Woj has a history of overly-aggressive interpretations of news the Timberwolves generate.
Some samplings from his piece on the hiring of Rick Adelman:
“Privately, Adelman didn’t disguise his disdain for Kahn. They go back to Adelman’s glory days coaching the Portland Trail Blazers in the late 1980s and 1990s, when Kahn was covering the NBA beat as a sportswriter for the Oregonian. The idea that a bad sportswriter had turned into a brutal NBA executive troubled him, sources said. He couldn’t stand him then, and had no intention of resurrecting a working relationship with the man.”
“Yes, this happened because Adelman finally found a way to justify the possibilities against the biggest drawback of the job: walking into the office and getting a daily dose of Kahn’s empty thoughts on basketball, his embarrassing management style.”
“David Kahn still has his office, his business cards, but a lousy sportswriter turned farce of a GM is back where he started: trying to win Adelman’s respect, trying to stay an insider on the coach’s team.”
To an unabashed David Kahn hater, this stuff is pure pulp. Beat the drums, get out the pitchforks, and set the mob loose on Target Center.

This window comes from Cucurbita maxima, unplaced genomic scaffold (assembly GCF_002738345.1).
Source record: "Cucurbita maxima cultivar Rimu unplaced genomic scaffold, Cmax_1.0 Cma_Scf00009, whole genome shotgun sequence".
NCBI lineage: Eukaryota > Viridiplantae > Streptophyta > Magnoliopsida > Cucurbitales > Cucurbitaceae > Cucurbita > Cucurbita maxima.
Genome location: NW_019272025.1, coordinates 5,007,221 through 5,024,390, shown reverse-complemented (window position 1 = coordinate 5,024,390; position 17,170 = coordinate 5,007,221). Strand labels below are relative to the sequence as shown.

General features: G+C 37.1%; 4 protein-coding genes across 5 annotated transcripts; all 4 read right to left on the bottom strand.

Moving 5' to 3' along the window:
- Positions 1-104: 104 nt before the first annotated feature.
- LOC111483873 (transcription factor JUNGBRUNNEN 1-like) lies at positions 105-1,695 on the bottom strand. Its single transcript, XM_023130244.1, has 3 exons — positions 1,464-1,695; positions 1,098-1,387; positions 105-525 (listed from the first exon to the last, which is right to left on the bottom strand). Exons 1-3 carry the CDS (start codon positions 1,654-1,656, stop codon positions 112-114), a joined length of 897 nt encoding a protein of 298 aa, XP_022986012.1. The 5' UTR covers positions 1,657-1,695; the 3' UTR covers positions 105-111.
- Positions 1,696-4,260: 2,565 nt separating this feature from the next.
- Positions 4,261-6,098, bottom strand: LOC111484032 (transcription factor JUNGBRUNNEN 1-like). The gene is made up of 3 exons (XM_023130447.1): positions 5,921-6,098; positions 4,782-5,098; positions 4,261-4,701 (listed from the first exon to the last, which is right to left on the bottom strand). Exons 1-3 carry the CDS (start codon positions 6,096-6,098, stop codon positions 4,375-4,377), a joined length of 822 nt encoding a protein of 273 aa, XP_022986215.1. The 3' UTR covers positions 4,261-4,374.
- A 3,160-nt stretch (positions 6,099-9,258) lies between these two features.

Except the latest hubbub isn’t even a news piece — unless the news is that Kevin Love’s feelings are still hurt over his contract negotiations or that he ate shrimp cocktail at a Philly steakhouse. (I’d argue the latter is the more newsworthy of the two.)
“I don’t know who labels people stars, but even [T'wolves owner] Glen Taylor said: I don’t think Kevin Love is a star, because he hasn’t led us to the playoffs,” Love told Yahoo! Sports. “I mean, it’s not like I had much support out there.
“That’s a tough pill to swallow.”
Not only is Love referring to a quote from two years ago, it’s Taylor talking tough and flexing his ignorance — perhaps more than a little informed from years of watching Kevin Garnett drag a sub-standard supporting cast to the playoffs year after year.
“Even people in my own organization were asking if it was a legitimate injury, people calling my honesty and integrity into question,” Love says. “And that’s what really hurt me.”
This is more than a little melodramatic.
“You walk into the locker room every year, and it’s completely turned over,” Love says. “There’s new guys everywhere. And then it happens again and again. You start to wonder: Is there really a plan here? Is there really any kind of a … plan?”
No issues with his thinking out loud at all.
“I have a very, very good memory, and I always remember the people who have done right by me, and the people who have done wrong by me,” he says. “It will be embedded in my brain, and something I won’t forget about. There’s no telling what will happen. I would love to compete for a championship in Minnesota, but …”
Lots of players — even teams — have used their front office as motivation. Major League comes to mind. So do the Jordan/Pippen-led Bulls.
This is the kind of article we’ll be seeing every time a Kahn-basher wants to write their favorite kind of column, yet amounts to little more than an entry in Love’s diary.
Bottom line: there’s nothing wrong with this situation a little winning won’t cure.